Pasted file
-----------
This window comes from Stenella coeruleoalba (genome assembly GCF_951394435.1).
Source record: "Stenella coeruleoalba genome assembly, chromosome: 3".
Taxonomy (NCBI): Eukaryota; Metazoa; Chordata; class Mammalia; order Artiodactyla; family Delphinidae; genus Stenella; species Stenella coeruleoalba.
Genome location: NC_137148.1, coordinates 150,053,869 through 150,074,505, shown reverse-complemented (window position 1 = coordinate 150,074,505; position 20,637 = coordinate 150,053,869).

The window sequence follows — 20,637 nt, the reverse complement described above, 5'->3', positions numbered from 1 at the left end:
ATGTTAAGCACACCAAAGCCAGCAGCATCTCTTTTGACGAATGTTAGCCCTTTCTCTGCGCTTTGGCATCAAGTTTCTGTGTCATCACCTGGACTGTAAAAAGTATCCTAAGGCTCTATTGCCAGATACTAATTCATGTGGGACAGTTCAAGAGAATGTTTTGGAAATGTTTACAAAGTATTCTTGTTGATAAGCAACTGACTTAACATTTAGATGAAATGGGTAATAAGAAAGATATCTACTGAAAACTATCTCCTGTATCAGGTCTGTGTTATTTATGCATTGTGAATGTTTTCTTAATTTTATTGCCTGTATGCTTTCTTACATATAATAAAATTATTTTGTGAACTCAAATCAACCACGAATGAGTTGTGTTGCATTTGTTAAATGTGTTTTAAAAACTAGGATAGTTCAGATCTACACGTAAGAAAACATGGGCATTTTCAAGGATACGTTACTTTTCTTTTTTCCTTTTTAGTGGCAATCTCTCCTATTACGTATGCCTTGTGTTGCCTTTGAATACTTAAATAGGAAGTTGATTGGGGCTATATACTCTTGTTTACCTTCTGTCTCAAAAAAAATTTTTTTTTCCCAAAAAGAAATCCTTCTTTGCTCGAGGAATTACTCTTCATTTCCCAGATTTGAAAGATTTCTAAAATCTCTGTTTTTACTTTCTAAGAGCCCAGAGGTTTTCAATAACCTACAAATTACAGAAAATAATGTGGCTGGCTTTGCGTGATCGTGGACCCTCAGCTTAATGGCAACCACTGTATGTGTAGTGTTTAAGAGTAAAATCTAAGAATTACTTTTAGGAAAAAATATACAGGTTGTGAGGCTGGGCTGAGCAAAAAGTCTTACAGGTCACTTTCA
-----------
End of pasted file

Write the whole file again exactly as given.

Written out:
This window comes from Stenella coeruleoalba (genome assembly GCF_951394435.1).
Source record: "Stenella coeruleoalba genome assembly, chromosome: 3".
Taxonomy (NCBI): Eukaryota; Metazoa; Chordata; class Mammalia; order Artiodactyla; family Delphinidae; genus Stenella; species Stenella coeruleoalba.
Genome location: NC_137148.1, coordinates 150,053,869 through 150,074,505, shown reverse-complemented (window position 1 = coordinate 150,074,505; position 20,637 = coordinate 150,053,869).

The window sequence follows — 20,637 nt, the reverse complement described above, 5'->3', positions numbered from 1 at the left end:
ATGTTAAGCACACCAAAGCCAGCAGCATCTCTTTTGACGAATGTTAGCCCTTTCTCTGCGCTTTGGCATCAAGTTTCTGTGTCATCACCTGGACTGTAAAAAGTATCCTAAGGCTCTATTGCCAGATACTAATTCATGTGGGACAGTTCAAGAGAATGTTTTGGAAATGTTTACAAAGTATTCTTGTTGATAAGCAACTGACTTAACATTTAGATGAAATGGGTAATAAGAAAGATATCTACTGAAAACTATCTCCTGTATCAGGTCTGTGTTATTTATGCATTGTGAATGTTTTCTTAATTTTATTGCCTGTATGCTTTCTTACATATAATAAAATTATTTTGTGAACTCAAATCAACCACGAATGAGTTGTGTTGCATTTGTTAAATGTGTTTTAAAAACTAGGATAGTTCAGATCTACACGTAAGAAAACATGGGCATTTTCAAGGATACGTTACTTTTCTTTTTTCCTTTTTAGTGGCAATCTCTCCTATTACGTATGCCTTGTGTTGCCTTTGAATACTTAAATAGGAAGTTGATTGGGGCTATATACTCTTGTTTACCTTCTGTCTCAAAAAAAATTTTTTTTTCCCAAAAAGAAATCCTTCTTTGCTCGAGGAATTACTCTTCATTTCCCAGATTTGAAAGATTTCTAAAATCTCTGTTTTTACTTTCTAAGAGCCCAGAGGTTTTCAATAACCTACAAATTACAGAAAATAATGTGGCTGGCTTTGCGTGATCGTGGACCCTCAGCTTAATGGCAACCACTGTATGTGTAGTGTTTAAGAGTAAAATCTAAGAATTACTTTTAGGAAAAAATATACAGGTTGTGAGGCTGGGCTGAGCAAAAAGTCTTACAGGTCACTTTCA